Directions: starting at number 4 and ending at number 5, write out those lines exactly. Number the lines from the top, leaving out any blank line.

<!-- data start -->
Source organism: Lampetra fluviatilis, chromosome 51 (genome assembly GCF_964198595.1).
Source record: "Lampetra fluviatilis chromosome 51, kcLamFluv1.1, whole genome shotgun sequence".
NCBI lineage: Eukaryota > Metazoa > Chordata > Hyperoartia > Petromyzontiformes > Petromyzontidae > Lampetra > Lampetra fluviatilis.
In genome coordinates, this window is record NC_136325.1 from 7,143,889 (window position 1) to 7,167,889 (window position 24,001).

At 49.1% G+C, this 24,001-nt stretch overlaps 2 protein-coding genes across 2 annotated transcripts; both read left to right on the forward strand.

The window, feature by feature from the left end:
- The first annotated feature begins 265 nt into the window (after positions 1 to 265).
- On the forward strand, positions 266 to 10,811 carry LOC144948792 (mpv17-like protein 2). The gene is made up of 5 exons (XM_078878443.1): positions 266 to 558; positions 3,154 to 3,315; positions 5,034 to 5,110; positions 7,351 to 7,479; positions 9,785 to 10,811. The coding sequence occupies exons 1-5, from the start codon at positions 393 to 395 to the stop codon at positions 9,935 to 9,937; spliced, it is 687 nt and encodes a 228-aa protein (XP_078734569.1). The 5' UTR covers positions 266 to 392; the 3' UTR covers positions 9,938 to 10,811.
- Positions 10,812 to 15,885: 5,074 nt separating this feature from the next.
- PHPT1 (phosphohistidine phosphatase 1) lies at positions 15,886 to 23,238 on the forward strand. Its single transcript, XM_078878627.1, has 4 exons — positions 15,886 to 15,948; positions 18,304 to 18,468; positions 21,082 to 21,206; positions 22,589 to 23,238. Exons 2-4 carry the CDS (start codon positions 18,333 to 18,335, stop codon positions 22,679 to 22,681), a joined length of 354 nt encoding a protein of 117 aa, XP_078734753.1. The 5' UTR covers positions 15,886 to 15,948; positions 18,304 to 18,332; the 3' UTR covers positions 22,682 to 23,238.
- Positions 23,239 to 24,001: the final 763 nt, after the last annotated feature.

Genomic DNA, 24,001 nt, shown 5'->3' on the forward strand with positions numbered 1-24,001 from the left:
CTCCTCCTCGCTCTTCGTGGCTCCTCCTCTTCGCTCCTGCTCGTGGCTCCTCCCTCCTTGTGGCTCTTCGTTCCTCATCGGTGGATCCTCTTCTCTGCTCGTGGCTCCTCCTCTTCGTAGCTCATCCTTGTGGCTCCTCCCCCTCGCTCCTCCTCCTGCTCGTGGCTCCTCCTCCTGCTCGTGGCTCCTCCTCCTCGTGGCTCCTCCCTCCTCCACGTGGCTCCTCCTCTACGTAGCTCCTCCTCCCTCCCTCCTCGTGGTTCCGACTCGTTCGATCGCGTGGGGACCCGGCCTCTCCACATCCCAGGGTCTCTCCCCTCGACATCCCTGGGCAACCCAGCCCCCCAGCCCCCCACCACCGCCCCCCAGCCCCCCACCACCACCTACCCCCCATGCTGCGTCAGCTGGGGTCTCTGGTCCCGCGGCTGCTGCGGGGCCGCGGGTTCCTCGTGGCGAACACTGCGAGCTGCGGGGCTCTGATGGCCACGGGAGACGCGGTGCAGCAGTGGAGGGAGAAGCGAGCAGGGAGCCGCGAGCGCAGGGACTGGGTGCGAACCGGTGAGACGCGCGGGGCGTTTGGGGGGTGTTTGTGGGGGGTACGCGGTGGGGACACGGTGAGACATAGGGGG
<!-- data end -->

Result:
In genome coordinates, this window is record NC_136325.1 from 7,143,889 (window position 1) to 7,167,889 (window position 24,001).

At 49.1% G+C, this 24,001-nt stretch overlaps 2 protein-coding genes across 2 annotated transcripts; both read left to right on the forward strand.